Then there’s the unprecedented method employed by Static-X. Honoring the legacy that ended in 2014 with the death of singer/guitarist Wayne Static, original members Tony Campos (bass), Koichi Fukuda (guitars) and Ken Jay (drums) resurrected the band this year to honor Static and celebrate 20 years of first album Wisconsin Death Trip. The catch is that not only has the touring vocalist remained unidentified, he is wearing a mask of Static’s facial likeness and patented spiked hair.

Static-X’s choice of how to proceed beyond Static has been much-maligned within the metal industry. But not on Sunday, June 23, at the Aztec Theatre. A nearly sold-out theatre jumped, pumped and rocked to the album’s complete performance plus songs from second effort Machine in welcoming the new masked vocalist/guitarist with open arms and loud crowd participation (see 107-photo slideshow and ATM video footage below). As Campos introduced the band, he labeled masked wonder Xer0 as hailing “from parts unknown.” What’s mainly a mystery, however, is whether the persistent rumors that Xer0 is Dope singer Edsel Dope are accurate.

It would make sense. Taking care to cover his likely tattooed arms with full-length sleeves, Xer0 could very well be Edsel Dope for a pair of reasons: both singers have similar tall, lanky frames. And Dope is already one of the four support acts on the bill, carefully placed in the middle of the program perhaps to allow DevilDriver’s 50-minute set after Dope and prior to Static-X ample time for Dope’s namesake to rest between double duty each night. And if those two reasons aren’t convincing enough, Edsel Dope cited multiple tours his band went on with Static-X, and how he considered Wayne Static a close friend, as Dope’s band celebrated 20 years too.

So while Xer0 and the rest of the original Static-X lineup partied like it was 1999 and 2001 to the Aztec’s content, Devildriver also hit hard as only frontman Dez Fafara can. Defending Static-X’s decision, Fafara shared that Back in Black is his favorite album front to back of all-time and that it wouldn’t have been possible if AC/DC had quit after Scott’s death. Fafara, whose band also includes one-time Static-X bassist Diego Ibarra, delivered hard-hitting tracks “I Could Care Less,” “Ruthless,” “Cry for Me Sky,” “Sail” and “Before the Hangman’s Noose” (ATM footage of the latter two below). The frontman then broke out a pair of tracks from his Coal Chamber days with “Loco” and “Fiend” (videos below).

Opening acts Wednesday 13 and Raven Black brought the theatrics to the Aztec in their own way. Wednesday 13 in particular had a variety of costume changes during a 30-minute set that featured “What the Night Brings” and closer “Keep Watching the Skies” (footage below). Watch ATM’s 2017 interview with frontman Joseph Poole and his San Antonio bandmates Roman Surman and Troy Doebbler here.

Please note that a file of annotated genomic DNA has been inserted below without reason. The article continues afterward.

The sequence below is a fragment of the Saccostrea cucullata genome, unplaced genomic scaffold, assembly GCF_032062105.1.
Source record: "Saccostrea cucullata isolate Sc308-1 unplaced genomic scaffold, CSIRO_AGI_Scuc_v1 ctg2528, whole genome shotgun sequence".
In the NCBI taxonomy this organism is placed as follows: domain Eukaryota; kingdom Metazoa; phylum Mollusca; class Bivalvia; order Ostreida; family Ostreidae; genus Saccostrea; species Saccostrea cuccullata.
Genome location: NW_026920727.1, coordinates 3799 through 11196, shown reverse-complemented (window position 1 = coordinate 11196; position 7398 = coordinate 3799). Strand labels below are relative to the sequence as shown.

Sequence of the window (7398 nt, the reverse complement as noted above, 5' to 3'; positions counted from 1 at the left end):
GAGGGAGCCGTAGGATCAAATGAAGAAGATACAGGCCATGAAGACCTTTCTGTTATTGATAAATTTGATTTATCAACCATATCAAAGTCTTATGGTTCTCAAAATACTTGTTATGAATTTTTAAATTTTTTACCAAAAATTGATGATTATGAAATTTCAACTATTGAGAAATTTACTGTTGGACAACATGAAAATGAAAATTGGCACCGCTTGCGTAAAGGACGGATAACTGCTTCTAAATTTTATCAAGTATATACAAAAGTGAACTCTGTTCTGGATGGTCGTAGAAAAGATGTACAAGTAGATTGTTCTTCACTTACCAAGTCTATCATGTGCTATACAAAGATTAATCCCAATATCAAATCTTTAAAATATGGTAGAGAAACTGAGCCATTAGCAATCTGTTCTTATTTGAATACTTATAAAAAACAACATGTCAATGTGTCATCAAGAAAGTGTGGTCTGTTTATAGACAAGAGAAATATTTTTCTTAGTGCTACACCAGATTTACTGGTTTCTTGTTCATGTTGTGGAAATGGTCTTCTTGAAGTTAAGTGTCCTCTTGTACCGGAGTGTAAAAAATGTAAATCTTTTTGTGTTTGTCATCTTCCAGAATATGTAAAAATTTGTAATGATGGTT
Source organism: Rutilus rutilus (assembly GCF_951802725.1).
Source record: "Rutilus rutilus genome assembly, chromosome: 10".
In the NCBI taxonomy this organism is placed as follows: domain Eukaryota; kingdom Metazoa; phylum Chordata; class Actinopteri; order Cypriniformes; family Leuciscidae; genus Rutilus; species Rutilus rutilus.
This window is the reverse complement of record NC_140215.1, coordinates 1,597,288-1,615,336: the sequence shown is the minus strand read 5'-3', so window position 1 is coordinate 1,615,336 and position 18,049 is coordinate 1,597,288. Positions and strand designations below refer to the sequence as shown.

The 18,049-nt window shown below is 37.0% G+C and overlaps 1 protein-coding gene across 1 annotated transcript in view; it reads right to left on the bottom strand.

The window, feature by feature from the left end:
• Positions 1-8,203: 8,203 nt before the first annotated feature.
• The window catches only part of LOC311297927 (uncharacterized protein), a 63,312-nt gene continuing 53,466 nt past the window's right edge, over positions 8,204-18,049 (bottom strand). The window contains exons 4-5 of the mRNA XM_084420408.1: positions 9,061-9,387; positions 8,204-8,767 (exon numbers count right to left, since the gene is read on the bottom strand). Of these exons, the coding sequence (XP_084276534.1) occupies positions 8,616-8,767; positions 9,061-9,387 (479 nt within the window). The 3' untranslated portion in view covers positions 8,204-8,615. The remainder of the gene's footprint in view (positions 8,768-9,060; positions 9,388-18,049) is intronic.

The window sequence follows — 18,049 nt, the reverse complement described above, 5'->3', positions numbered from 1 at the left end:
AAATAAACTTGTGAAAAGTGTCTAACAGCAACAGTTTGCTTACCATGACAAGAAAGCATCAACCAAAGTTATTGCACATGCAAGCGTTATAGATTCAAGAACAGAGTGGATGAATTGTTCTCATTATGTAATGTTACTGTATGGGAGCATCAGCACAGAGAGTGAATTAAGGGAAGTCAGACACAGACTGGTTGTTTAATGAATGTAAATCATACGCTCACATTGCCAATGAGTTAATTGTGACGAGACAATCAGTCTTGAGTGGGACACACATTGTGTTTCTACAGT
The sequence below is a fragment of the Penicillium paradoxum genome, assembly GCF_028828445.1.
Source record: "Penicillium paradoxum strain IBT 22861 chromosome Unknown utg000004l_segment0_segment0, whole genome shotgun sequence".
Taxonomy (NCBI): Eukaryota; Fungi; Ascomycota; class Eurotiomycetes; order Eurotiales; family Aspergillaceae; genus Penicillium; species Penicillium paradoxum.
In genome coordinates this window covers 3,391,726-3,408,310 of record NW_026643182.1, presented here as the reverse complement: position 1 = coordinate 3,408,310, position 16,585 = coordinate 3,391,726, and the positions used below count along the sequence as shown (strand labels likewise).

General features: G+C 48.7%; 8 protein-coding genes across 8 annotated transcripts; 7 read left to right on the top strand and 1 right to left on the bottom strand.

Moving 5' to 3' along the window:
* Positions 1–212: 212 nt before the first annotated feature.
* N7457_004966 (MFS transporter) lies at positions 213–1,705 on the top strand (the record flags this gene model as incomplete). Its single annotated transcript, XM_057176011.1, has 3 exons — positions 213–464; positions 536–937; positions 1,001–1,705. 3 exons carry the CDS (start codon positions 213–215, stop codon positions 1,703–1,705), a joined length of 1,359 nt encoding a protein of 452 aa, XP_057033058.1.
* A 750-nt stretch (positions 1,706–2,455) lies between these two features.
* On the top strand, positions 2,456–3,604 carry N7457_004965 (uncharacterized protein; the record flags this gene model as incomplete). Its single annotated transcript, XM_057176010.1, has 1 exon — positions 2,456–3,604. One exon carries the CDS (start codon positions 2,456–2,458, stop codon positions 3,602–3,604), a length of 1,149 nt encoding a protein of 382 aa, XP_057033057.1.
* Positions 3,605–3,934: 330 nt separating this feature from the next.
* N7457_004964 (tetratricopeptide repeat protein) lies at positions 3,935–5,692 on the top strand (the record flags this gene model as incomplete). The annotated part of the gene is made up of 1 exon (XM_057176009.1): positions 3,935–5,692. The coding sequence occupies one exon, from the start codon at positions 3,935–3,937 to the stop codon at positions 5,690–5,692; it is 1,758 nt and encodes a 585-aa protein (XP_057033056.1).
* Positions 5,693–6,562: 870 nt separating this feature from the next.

Static-X announced prior to the tour they’d have a new album this year called Project Regeneration that features the final recordings of Wayne Static. Fans can pre-order the album and get their name in the liner notes here. What’s unclear is whether Xer0 will carry on the legacy, whether he was merely a memorial touring replacement, or whether Static-X will enlist a completely new singer — masked with hair spiked from here to the gone or to be his own persona — to evil disco the group into a new era.

Either way, the band’s decision is sure to create a wave of controversy, bringing its share of critics, supporters and rockers. Which is to say Campos, Fukuda and Jay likely wouldn’t have it any other way.


Nita Strauss, Kore Rozzik & locals deliver controlled chaos


Nita Strauss, Kore Rozzik & locals deliver controlled chaos

Instrumental, theatrical and even some playful X-rated chaos were on the same stage Friday night as a guitar hurricane swept through the Rock Box. “Hurricane” Nita Strauss, one of Alice Cooper’s guitarists who also spent time in global all-female Iron Maiden tribute band The Iron Maidens and the all-female modern-day version of ‘80s rockers Femme Fatale, made her San Antonio solo-band all-instrumental debut in support of Controlled Chaos.

New York rocker Kore Rozzik and his band, who like Strauss released their debut full-length album in 2018, also played the Alamo City for the first time and arguably stole the show with their energy, delivery, ability to entertain, quality of originals and even choice and delivery of covers. And in the end, they got punked by Strauss and her bandmates for their efforts in an affectionate farewell between the two national acts on the final night of their tour as Kore Rozzik attempted to close with “Spellbound” (ATM footage below).

A trifecta of locals warmed things up led by the Pup Zenabi Instrumental Project along with The Steel Soldiers and openers Wulfholt (see 76-photo slideshow below).

Strauss’ quintet dazzled with their own energy, headbanging and hair-whipping. While Jennifer Lopez was shaking her booty at the AT&T Center, the blonde guitarist struck a few sultry poses of her own and shred many more electrical riffs. Offering up “Alegria,” “The Stillness at the End,” “Lion Among Wolves” and “Mariana Trench” from her solo effort (setlist in slideshow), Strauss brought Rozzik on stage to sing Cooper’s classic “Eighteen.” She then went into an instrumental version of “Aces High,” consenting to the crowd afterwards, “I’d be lying to you guys if I said I didn’t miss playing Iron Maiden songs every night.” From there, Strauss returned to her solo record with “The Quest” (ATM Facebook Live footage here).